The campaign of Donald Trump to become the Republican presidential candidate hit a new low this week with his demand that no Muslim should be allowed into America, whether as a visitor or as a resident. That Mr Trump gained a certain amount of support from fellow citizens indicates the febrile atmosphere of the United States today, following the killing of 14 people in San Bernardino, California, by two people who appear to have become radicalised Muslims. Mr Trump’s defenders not only support his views but point to their nation’s First Amendment right to freedom of speech.
But there is another freedom at stake here, one that was honoured by the Church following a remarkable disputation 50 years ago. Dignitatis Humanae, better known as the Declaration on Religious Freedom, was one of the final documents of the Second Vatican Council which came to a close 50 years ago last Monday. Mr Trump should note its most quoted passage: “This Vatican Council declares that the human person has a right to religious freedom. This freedom means that all men are to be immune from coercion on the part of individuals or of social groups and of any human power, in such wise that no one is to be forced to act in a manner contrary to his beliefs.”
By producing this document, the Catholic Church fully and formally recognised the right of individuals to choose their own beliefs, including the right of non-Catholics not to be Catholic. It might seem obvious now – although wider issues of religious freedom clearly are not, going by the Trump rumpus – but that is a measure of the declaration’s success. It did not seem obvious to the bitter opponents of the declaration at the time. Their point, based on the 1864 Syllabus of Errors of Pope Pius IX, was simply that “error had no rights”. This fight, which went on over all four council sessions, produced the single most dramatic day in the entire proceedings, known as Black Thursday. A procession led by senior American bishops marched angrily out of St Peter’s demanding to see the Pope and bearing a petition which had immediately gained 1,000 signatures. They protested at the way the council’s rules had been manipulated to prevent a vote on the declaration. The Pope promised them the declaration would be top of the agenda in the next session.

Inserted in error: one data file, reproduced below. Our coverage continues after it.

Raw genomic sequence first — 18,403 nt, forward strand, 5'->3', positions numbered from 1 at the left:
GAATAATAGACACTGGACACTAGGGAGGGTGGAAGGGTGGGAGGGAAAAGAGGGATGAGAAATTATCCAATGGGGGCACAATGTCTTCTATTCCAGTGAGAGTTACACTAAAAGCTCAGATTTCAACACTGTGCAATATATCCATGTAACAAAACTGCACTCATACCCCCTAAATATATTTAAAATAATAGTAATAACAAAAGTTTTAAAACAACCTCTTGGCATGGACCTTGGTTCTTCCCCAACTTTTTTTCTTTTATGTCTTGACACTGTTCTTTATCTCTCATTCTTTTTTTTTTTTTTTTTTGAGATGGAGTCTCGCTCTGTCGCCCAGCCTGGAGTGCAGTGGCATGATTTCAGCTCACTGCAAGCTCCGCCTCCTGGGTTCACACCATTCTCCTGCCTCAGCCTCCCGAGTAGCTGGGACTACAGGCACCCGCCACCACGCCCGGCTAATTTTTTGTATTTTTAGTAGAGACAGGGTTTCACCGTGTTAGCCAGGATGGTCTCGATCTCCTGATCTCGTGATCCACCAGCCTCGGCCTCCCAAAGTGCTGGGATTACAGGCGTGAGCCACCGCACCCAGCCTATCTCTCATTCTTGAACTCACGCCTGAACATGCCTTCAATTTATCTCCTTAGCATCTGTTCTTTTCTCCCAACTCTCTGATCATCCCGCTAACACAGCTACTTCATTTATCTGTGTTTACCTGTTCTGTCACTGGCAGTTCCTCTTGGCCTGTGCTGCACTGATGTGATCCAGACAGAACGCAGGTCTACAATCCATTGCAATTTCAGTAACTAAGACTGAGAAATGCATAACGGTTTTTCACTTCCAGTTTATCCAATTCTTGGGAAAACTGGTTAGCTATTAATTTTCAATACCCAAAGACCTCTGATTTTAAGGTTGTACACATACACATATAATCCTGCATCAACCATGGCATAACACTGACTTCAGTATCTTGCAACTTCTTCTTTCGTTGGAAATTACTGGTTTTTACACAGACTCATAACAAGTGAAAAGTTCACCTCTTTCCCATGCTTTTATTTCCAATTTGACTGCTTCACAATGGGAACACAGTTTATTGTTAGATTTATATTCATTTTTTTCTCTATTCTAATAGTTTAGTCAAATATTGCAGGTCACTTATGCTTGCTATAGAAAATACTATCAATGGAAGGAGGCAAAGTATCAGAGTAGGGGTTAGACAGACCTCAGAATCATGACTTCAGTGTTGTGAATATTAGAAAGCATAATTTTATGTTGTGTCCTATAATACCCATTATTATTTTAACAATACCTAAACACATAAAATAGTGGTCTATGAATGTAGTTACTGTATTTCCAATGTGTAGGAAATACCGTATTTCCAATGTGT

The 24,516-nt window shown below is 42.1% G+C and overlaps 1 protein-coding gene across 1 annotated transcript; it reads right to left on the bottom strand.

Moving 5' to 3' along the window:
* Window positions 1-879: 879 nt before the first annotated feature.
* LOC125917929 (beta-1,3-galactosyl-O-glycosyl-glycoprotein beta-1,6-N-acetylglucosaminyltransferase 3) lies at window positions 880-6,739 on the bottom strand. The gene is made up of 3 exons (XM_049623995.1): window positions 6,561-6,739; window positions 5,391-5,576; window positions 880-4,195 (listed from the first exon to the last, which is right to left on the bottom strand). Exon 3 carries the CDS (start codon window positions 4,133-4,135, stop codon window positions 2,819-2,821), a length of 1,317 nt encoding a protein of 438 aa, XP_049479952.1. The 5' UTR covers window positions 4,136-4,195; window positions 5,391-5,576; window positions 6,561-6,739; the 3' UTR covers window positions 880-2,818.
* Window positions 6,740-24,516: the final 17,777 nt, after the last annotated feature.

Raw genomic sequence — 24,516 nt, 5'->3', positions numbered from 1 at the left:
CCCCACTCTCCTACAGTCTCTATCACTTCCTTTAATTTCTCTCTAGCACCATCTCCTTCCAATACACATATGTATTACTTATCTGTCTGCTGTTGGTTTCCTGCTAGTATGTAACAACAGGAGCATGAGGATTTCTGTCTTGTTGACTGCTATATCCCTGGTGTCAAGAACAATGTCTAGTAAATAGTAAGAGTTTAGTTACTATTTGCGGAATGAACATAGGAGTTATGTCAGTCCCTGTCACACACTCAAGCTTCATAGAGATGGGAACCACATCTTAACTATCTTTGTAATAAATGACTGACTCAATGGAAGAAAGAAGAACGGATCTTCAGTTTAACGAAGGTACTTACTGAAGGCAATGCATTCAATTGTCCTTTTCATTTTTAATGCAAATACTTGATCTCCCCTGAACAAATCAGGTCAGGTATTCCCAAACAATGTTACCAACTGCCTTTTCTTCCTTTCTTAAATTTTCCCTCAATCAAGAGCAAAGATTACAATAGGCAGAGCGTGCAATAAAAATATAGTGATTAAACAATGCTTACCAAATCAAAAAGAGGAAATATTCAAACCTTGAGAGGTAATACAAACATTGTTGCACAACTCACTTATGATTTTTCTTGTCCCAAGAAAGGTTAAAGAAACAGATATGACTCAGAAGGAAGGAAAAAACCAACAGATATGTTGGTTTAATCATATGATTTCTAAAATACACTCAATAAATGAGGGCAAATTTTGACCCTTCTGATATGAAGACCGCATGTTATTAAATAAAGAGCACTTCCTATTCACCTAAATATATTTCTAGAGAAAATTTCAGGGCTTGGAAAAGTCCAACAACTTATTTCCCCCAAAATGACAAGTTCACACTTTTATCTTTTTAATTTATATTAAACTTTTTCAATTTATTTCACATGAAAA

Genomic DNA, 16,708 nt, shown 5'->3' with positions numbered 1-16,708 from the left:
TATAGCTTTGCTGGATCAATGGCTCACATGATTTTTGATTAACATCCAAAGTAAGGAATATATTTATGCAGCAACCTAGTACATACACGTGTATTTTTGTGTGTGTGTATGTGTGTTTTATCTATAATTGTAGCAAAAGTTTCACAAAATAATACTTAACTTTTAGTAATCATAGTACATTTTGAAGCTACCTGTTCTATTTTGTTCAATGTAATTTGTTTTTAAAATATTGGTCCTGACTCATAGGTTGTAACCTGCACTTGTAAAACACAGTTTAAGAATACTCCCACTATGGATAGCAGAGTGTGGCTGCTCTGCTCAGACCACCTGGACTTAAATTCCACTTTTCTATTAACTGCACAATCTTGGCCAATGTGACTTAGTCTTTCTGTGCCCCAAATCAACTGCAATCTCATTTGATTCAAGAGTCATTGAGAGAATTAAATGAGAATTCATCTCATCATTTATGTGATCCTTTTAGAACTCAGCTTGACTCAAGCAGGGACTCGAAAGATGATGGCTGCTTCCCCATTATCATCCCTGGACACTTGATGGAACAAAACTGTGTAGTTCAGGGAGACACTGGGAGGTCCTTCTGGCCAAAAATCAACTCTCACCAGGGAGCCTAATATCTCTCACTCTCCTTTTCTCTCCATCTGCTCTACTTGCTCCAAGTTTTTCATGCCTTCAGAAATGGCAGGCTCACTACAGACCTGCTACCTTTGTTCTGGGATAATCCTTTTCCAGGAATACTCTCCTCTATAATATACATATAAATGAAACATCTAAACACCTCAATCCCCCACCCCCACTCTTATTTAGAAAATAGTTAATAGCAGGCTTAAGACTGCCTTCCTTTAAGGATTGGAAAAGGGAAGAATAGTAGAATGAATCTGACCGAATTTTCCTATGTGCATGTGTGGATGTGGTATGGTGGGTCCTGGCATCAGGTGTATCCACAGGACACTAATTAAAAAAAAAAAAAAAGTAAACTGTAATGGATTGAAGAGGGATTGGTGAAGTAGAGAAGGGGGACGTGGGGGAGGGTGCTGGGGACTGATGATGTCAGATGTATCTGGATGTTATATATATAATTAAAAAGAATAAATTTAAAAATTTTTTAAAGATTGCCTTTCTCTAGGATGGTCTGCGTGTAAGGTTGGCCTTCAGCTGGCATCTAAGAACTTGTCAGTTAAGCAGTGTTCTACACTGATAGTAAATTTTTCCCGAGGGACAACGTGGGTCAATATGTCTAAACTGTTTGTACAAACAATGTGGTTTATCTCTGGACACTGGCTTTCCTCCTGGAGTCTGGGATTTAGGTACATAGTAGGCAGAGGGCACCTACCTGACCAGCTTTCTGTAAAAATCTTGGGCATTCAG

The Vatican II document Nostra Aetate, which is in many ways complementary to Dignitatis Humanae, was also promulgated in the final council session in 1965. This expressed the Church’s “esteem” for people of the Muslim faith, pointed out its similarities with Catholicism, and promised “to work sincerely for mutual understanding”. It is notable that Catholics are among Republican rivals of Donald Trump who have been outspoken in their condemnation of him.
The Vatican was due as The Tablet went to press to issue a reflection on relations with the Jewish people, which may well develop the ideas of Nostra Aetate further. Racial and religious prejudice is often just below the surface, and these two documents have placed the Church in the forefront of the battle against them. Vatican II has left no better legacy.
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